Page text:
65th Reunion - Annapolis- 24-27 April 2019


65th Reunion - Annapolis- 24-27 April 2019

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You can make reservations at Hotel Annapolis by- by calling 800-526-2593 and asking for USNA Class of 1954. rate

3/3/19

Coronado’s “Avenue Of The Heroes” honors Lt. Commander Louis Marcel LeHardy - Linda Sweet's Father


Lieutenant Commander Louis Marcel LeHardy was killed in action on board USS San Francisco (CA 38) at 0200 on Nov. 13, 1942, during the Naval Battle of Guadalcanal. At the time he was serving as the flag secretary and operations officer for the 15-ship task force commanded by Admiral Dan Callaghan. The intense 40-minute battle pitted Japanese battleships against US heavy cruisers in a close-quarters engagement, which turned the Japanese force back, preventing reinforcement of the Japanese land forces, and was considered the turning point of World War II in the South Pacific. LeHardy was promoted posthumously to the rank of Commander.
LeHardy was born in Savannah, Georgia on Feb. 18, 1905. He graduated from the U.S. Naval Academy on June 3, 1926, where he was a varsity letterman in swimming and acquired the nickname “Diz,” which followed him throughout his career. On June 4, 1926, he married the love of his life, Sara Morehouse, also from Savannah, and together they headed off to Panama on the transport USS Chaumont (AP 5) with 84 other ensign classmates and seven brides. His first assignment was USS Rochester (CA 2), which was sent to join in the Nicaraguan War six days after Diz joined the ship.
His subsequent assignments included duty on the destroyer USS Converse (DD 291), initially based out of Philadelphia, with summers spent in Newport, Rhode Island. When the Converse was decommissioned in 1929, Diz spent six months assigned to the USS Manley (DD 74) until he was ordered to the Asiatic Station. He and Sara and their new-born son, Louis Marcel LeHardy III, sailed to the Far East (China) on board the Chaumont. Diz was assigned to USS Tracey (DD 214) and later to USS Smith Thompson (DD 212), patrolling the waters off China and the rivers of China. Sara, with their young son in tow, would follow where she could during those two and a half years.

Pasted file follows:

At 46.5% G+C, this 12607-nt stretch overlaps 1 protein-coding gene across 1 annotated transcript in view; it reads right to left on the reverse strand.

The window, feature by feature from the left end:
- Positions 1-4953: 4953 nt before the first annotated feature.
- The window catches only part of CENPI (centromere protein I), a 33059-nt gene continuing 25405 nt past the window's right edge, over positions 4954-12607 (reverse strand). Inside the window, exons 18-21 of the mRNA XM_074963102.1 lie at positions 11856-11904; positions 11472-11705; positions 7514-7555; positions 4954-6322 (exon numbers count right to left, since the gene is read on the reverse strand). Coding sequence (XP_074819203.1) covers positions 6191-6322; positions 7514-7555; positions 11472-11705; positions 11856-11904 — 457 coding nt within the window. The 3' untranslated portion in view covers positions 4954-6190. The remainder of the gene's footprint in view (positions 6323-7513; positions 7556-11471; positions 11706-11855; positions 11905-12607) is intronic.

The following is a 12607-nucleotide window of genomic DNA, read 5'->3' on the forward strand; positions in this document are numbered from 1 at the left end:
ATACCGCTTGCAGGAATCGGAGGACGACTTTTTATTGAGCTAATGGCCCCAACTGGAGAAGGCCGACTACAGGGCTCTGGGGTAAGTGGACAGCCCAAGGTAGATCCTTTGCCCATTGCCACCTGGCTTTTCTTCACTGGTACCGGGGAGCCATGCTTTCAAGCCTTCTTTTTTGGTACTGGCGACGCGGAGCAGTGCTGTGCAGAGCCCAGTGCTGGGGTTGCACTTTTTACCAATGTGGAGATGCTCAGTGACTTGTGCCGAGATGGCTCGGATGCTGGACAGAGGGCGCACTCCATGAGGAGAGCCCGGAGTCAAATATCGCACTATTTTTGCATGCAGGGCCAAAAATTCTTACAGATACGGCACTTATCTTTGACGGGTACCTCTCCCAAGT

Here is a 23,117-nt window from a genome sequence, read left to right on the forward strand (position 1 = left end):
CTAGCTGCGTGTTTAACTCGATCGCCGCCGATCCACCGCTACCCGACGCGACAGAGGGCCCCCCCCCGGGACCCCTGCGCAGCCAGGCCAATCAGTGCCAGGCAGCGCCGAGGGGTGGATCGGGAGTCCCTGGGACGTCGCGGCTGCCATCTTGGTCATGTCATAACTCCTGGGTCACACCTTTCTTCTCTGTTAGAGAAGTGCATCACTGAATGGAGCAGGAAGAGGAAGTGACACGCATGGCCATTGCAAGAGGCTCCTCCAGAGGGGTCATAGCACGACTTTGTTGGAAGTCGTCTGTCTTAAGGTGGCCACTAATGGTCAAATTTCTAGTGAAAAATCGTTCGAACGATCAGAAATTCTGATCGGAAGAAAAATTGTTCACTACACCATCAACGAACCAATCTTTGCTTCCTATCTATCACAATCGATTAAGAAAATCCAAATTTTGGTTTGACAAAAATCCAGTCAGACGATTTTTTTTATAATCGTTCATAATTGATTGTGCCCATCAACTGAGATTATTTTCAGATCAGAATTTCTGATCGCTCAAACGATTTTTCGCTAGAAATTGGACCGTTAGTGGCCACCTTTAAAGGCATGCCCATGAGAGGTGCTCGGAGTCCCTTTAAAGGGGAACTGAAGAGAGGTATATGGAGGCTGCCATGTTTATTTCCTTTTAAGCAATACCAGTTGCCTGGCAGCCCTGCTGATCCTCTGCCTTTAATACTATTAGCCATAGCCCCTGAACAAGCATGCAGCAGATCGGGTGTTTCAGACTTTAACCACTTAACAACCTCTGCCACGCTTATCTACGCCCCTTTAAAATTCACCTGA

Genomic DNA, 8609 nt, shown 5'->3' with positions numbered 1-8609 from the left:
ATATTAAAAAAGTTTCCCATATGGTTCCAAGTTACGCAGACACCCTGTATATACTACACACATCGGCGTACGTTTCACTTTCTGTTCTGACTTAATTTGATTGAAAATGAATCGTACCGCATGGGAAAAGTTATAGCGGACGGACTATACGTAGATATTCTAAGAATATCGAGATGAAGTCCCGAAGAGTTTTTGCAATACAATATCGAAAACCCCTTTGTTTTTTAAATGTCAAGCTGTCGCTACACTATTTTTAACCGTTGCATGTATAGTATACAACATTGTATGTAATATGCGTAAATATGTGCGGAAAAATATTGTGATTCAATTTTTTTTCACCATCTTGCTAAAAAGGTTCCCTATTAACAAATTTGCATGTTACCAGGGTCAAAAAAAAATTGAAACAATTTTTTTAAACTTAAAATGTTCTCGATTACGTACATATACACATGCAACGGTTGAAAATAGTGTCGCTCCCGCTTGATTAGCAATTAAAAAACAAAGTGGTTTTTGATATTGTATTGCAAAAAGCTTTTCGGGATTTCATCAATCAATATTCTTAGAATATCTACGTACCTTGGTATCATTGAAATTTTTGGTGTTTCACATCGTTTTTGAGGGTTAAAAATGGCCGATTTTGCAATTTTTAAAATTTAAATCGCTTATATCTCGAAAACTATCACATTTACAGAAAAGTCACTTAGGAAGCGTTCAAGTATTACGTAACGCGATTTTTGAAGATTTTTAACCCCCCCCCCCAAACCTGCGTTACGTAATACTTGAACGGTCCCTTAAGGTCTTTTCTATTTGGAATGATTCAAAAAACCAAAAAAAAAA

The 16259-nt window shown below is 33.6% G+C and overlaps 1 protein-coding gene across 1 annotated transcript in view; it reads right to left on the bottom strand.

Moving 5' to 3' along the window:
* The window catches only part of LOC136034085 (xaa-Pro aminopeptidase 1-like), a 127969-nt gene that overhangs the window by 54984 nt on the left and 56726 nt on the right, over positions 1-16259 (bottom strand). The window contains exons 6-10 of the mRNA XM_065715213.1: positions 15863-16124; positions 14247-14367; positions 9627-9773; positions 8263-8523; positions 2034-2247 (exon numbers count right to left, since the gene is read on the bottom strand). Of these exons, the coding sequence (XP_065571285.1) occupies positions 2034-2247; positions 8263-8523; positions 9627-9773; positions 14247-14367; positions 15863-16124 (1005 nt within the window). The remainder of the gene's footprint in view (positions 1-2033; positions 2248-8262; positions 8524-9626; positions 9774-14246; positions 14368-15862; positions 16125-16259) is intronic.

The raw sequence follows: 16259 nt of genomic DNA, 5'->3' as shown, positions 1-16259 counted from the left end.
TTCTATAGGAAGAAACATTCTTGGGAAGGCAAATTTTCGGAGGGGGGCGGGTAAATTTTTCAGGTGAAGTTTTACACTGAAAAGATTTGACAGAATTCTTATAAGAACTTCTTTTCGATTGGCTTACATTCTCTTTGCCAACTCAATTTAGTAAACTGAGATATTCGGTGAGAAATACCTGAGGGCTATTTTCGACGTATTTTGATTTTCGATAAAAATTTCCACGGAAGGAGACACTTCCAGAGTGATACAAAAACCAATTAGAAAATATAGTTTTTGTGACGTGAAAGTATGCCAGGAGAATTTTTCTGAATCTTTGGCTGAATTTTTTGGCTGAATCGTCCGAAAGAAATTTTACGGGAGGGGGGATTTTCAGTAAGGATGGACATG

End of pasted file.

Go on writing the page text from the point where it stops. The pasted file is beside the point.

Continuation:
Their second child, Linda LeHardy, was born in Manila on Dec. 31, 1932, and in February 1933 they all departed on the Dollar Line “President Harrison” for a 60-day passage back to the U.S.A., where Diz attended the Post Graduate School in Annapolis. Sadly, their son, Marcy, who at age 3 ½ had been around the world by ship, was killed when their automobile was struck by a drunk driver near Bay Ridge, Maryland.
Their second son, Ward Morehouse LeHardy, was born a year later in Annapolis, and then Diz was ordered to the West Coast to serve on board USS Maryland (BB 46) and later USS Trenton (CL 11). The family settled in Coronado and lived there from 1935-1938. Diz was ordered to the Navy Department in Washington, DC in 1938 and began one of the highlights of his career when he was chosen to be President Roosevelt’s Naval Communications Officer. As such he would accompany FDR whenever he went to sea with the Navy, which was frequent. It was there that Diz and Dan Callaghan, who was the naval aide to the President, met and became good friends.